A guardian is legally responsible for the child's physical care, health, education, and welfare until he or she reaches 18 years of age. This last will include providing the basic needs such as food, clothing, shelter, health care decisions and education choices. The guardian is not responsible to meet the child's financial needs with his or her own money. Many times, a trustee handles those arrangements with money provided by the estate of the deceased parent or parents. The guardian is not paid for his or her services.
In most cases if your child's other parent survives you, then that parent assumes the guardianship without any other special actions. However, you need to provide for the possibility that the other parent will not be available to be your child's natural guardian. Before nominating someone in your last will, it's a good idea that you ask the person or persons if they are willing to become your child's guardian. A guardian is not legally obligated to serve, and an alternate choice is recommended in case your first choice refuses or is unable to serve.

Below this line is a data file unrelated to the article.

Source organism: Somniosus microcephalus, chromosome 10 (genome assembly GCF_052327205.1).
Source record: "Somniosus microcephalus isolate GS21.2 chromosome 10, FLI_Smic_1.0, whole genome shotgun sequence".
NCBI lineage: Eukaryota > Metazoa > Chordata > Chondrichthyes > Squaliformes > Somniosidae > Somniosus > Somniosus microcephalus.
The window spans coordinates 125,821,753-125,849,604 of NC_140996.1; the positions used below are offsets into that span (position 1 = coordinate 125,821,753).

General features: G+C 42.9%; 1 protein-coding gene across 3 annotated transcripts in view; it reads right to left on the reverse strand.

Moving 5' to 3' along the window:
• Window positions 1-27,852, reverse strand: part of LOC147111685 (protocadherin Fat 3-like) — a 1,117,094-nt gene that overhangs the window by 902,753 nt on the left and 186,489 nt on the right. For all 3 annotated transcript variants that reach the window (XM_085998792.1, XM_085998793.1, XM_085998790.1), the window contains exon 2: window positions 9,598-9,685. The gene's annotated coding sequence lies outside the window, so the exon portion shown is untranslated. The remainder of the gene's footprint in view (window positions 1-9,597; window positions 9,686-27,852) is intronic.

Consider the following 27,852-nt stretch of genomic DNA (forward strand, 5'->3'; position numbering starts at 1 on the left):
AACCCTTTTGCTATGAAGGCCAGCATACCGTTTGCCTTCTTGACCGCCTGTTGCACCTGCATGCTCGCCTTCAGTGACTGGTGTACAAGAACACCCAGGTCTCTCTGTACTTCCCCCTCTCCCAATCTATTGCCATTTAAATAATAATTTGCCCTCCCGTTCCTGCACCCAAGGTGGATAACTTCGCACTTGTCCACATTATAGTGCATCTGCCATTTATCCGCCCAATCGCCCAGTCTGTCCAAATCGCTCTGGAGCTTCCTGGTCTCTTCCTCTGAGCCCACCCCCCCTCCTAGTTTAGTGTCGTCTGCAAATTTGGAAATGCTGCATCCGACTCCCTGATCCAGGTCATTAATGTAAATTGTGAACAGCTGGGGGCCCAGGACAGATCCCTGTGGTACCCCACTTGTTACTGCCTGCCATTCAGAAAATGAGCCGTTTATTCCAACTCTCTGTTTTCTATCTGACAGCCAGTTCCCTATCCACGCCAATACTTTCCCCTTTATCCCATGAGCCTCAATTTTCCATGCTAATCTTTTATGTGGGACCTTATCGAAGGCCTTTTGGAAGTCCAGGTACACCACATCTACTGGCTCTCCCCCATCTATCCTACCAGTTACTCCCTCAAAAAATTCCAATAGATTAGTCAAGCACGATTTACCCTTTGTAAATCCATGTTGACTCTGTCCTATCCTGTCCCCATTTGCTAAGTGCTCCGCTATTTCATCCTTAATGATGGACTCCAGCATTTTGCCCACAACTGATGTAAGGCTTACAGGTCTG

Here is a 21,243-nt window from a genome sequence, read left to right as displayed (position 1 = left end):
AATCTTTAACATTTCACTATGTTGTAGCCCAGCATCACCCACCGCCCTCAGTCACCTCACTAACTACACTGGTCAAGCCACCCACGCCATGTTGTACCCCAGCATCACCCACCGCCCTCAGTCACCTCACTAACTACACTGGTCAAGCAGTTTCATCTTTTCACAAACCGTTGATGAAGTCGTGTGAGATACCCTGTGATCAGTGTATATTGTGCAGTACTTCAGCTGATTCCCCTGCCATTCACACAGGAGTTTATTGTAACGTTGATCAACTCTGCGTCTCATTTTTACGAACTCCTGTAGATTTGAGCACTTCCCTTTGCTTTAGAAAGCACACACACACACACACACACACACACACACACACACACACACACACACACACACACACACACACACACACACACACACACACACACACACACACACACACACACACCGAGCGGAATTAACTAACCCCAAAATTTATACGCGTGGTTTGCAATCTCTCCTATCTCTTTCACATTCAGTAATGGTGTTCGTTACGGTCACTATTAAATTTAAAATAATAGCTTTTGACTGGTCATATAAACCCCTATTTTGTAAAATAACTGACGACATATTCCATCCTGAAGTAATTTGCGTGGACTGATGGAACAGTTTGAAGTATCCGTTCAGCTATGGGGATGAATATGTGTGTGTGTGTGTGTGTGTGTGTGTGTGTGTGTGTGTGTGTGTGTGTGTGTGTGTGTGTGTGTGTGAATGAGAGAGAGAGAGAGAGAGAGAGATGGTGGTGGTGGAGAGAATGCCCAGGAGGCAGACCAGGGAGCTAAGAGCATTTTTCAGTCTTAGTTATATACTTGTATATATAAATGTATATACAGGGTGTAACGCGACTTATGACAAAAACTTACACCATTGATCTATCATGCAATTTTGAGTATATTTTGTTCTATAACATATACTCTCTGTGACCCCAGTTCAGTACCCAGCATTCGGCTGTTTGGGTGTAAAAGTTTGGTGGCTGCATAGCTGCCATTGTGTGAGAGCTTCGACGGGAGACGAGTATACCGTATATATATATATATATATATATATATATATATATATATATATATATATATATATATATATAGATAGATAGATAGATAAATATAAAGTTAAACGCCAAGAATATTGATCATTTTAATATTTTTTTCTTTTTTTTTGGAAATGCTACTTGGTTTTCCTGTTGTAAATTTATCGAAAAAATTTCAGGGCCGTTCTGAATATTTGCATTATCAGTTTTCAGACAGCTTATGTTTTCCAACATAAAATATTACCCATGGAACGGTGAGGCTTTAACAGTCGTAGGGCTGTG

The person you choose as the guardian should have good parenting skills and values similar to your own. Family members or trusted friends are good options. Co-guardians are permitted in most cases.
Technically, your choice as a guardian is just a recommendation to the court. However, state laws give high priority to your recommendation. The court will honor your choice unless it's presented with compelling evidence against that choice. Some states allow for a minor child to have input in the decision, particularly children who are 14 years of age or older.
This article contains general legal information and does not contain legal advice. Rocket Lawyer is not a law firm or a substitute for an attorney or law firm. The law is complex and changes often. For legal advice, please ask a lawyer.